Reaction: Yahoo’s Contextual Ad Alliance with Google


The industry is understandably abuzz about yesterday’s announcement that Yahoo! had formed a strategic partnership with Google.

“… We’re excited to announce that we recently signed a global, non-exclusive agreement with Google to display ads on various Yahoo! properties and certain co-branded sites using Google’s AdSense for Content and Google’s AdMob services,” reads the posting on Yahoo’s blog. “By adding Google to our list of world-class contextual ads partners, we’ll be able to expand our network, which means we can serve users with ads that are even more meaningful. For our users, there won’t be a noticeable difference in how or where ads appear. More options simply mean greater flexibility. We look forward to working with all of our contextual ads partners to ensure we’re delivering the right ad to the right user at the right time.”

Such deals are hardly unprecedented. In Q4 2011, Yahoo, AOL and Microsoft  announced a partnership that allowed advertisers to buy “premium, non-guaranteed display inventory” from all three companies. At the time, according to Adweek, Yahoo! opted to utilize its own Right Media as its ad exchange while Microsoft went with AppNexus. Two months later, AOL announced its selection of the Right Media Exchange as the platform to provide real time access to AOL inventory.

This week’s agreement also comes seven months after Marissa Mayer (pictured) became Yahoo’s CEO after 13 years at Google, and four months after Mayer spirited away Google’s president of partners business solutions, Henrique De Castro, to become Yahoo’s COO.

Some top industry execs are weighing in the Yahoo/Google deal.

“It’s an interesting match and may be a good thing for consumers in getting ads that they care about, but from a marketer’s view it may not make their lives any easier,” said Aggregate Knowledge CEO David Jakubowski.” Based on AK’s experience of delivering pure cross-channels insights across inventory providers, what this may highlight to marketers is an increase in overlap across the two channels along with a decrease in exclusive reach. This runs counter to a marketer’s goal of increasing media spend efficiency by reaching new users and consistently marketing to them to drive new sales.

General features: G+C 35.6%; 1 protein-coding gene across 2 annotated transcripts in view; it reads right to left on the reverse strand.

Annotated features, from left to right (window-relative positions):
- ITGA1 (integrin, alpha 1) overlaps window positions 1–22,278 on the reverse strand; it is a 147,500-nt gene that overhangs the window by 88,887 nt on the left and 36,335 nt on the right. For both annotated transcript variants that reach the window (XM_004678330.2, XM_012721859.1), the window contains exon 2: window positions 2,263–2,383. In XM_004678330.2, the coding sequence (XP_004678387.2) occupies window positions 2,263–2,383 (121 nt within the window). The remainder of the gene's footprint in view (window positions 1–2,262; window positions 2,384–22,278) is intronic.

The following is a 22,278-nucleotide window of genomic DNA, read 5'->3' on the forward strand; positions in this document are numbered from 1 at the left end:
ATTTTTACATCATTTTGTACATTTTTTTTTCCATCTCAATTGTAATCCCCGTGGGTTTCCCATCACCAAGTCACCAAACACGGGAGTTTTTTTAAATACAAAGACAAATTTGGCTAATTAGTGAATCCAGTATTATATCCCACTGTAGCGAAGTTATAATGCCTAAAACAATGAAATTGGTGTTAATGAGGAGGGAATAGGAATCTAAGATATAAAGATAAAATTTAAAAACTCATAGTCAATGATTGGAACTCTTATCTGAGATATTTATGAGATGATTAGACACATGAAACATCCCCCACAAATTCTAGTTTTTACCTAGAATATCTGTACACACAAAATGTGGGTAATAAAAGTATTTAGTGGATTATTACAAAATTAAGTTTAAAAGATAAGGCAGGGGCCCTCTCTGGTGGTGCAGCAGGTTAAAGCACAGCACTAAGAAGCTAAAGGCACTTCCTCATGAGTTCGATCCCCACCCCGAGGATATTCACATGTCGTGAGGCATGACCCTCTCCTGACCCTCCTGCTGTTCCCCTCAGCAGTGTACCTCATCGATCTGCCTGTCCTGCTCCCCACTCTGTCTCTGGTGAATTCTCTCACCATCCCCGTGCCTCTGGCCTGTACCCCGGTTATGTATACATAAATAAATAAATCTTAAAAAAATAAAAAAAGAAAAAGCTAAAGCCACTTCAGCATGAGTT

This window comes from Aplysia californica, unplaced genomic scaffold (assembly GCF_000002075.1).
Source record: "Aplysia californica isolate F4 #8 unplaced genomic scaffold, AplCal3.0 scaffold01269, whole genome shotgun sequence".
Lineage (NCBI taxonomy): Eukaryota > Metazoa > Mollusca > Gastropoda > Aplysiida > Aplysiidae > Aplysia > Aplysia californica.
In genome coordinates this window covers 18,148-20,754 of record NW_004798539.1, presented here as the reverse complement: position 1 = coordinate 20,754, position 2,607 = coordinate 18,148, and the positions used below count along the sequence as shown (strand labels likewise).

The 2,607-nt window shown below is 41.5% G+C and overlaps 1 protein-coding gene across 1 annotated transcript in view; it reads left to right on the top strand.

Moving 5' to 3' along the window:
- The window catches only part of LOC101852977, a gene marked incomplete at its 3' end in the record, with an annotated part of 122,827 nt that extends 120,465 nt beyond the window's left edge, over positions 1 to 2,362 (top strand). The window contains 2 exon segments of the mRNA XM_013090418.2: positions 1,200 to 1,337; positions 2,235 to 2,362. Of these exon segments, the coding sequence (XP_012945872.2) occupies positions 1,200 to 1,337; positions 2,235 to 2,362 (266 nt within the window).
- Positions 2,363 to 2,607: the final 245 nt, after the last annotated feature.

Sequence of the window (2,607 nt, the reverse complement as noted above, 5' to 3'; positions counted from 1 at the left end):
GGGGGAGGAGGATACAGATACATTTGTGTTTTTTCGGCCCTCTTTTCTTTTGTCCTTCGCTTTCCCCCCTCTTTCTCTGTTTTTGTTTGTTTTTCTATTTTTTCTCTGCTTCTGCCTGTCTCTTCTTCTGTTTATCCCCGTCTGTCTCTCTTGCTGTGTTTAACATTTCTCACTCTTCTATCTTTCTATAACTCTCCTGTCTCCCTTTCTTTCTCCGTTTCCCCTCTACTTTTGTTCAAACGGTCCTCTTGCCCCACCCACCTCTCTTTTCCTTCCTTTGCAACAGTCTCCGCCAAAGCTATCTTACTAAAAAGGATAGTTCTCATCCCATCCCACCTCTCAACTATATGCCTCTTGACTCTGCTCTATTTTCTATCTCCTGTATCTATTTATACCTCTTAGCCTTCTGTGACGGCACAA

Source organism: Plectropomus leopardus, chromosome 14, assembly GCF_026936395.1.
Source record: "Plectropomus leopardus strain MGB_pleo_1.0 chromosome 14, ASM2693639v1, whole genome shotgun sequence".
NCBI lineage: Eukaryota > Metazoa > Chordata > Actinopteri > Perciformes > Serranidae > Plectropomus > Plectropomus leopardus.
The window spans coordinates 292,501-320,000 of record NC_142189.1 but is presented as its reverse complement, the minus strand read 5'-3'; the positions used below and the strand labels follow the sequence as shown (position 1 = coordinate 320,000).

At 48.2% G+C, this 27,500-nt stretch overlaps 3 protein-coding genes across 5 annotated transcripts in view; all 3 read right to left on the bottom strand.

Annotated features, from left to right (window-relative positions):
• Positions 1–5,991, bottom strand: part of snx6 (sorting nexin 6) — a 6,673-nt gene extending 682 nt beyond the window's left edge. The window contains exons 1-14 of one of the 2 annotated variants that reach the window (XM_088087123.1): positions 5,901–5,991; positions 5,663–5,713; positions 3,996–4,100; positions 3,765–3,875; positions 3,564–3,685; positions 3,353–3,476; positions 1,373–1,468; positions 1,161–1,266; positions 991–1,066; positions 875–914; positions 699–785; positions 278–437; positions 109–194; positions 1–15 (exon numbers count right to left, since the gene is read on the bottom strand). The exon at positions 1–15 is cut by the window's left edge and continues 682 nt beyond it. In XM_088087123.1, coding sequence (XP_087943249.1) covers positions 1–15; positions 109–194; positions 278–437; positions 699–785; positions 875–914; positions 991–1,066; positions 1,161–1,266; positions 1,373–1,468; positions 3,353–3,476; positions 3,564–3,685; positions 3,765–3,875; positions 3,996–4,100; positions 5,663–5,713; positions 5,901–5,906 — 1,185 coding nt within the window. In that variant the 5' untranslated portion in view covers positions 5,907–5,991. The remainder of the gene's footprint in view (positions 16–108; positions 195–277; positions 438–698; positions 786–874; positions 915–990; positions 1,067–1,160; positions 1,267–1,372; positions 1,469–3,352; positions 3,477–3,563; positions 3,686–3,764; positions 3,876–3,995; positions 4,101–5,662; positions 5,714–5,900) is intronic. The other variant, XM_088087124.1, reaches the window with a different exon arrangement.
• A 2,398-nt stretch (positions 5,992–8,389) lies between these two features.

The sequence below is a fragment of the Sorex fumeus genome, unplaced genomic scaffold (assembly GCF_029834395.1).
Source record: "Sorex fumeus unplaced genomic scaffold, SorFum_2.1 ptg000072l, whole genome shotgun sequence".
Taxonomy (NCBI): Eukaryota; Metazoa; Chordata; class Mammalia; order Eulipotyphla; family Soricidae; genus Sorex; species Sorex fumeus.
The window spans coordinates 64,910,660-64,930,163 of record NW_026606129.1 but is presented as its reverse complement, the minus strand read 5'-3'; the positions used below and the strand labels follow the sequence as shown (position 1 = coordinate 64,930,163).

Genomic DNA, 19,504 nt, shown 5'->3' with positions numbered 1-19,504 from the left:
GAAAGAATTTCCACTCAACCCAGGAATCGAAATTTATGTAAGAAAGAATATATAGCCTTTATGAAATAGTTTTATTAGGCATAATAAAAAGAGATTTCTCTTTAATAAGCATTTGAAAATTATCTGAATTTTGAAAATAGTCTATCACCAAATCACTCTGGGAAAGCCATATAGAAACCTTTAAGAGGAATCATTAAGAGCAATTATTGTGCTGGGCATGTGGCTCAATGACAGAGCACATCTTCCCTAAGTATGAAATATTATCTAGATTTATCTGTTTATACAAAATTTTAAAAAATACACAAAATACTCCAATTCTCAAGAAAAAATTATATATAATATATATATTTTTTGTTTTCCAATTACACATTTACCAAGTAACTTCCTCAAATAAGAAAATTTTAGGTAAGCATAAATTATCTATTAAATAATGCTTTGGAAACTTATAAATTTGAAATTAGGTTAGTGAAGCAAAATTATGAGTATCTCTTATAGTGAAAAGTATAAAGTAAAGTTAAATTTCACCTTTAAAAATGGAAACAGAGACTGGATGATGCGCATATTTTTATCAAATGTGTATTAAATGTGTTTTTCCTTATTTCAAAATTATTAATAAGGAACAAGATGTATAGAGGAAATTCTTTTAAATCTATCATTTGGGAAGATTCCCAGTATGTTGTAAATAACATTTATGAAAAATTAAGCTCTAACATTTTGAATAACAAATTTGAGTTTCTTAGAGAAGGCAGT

“The decision to use Google/AdMob is a mobile-focused decision and is yet another example of a major player, Yahoo, working harder to better monetize their mobile traffic,” said  Helene Rosenblum, GVP, Media and Analytics, Leapfrog Online. “Yahoo and Google both recognize the critical role that mobility is having on consumers and specifically, the role it has in the consumer purchase process. By integrating with Google/AdMob, Yahoo validates the need to make mobile advertising a pivotal component of their value offering. With this news coming on the heels of Google’s ‘enhanced campaign’ announcement, it begs the question: Will Google announce a similar ‘enhanced campaign’ decision in display in the months to come?”

“I think it makes sense for Yahoo to work with Google in this way,” said Michael Connolly, CEO of Sonobi Media. “Essentially Yahoo is becoming a publisher for Google. This partnership addresses the fact that Yahoo is struggling with on-boarding demand. By outsourcing a portion of this to Google, it should free up more resources for them to have a real focus on the supply side.”

“The partnership can be justified under improved targeting benefiting both parties and covers contextual online and mobile ads,” said Vijay Sundaram, CMO, SocialTwist. “A trick missed here might be new ad formats and consumer engagement strategies that improve awareness and engagement by incorporating social elements.”

Meanwhile, both All Things D and AdExchanger have speculated about the potential ramifications of the deal, with the latter wondering whether it will precipitate the demise of Right Media.


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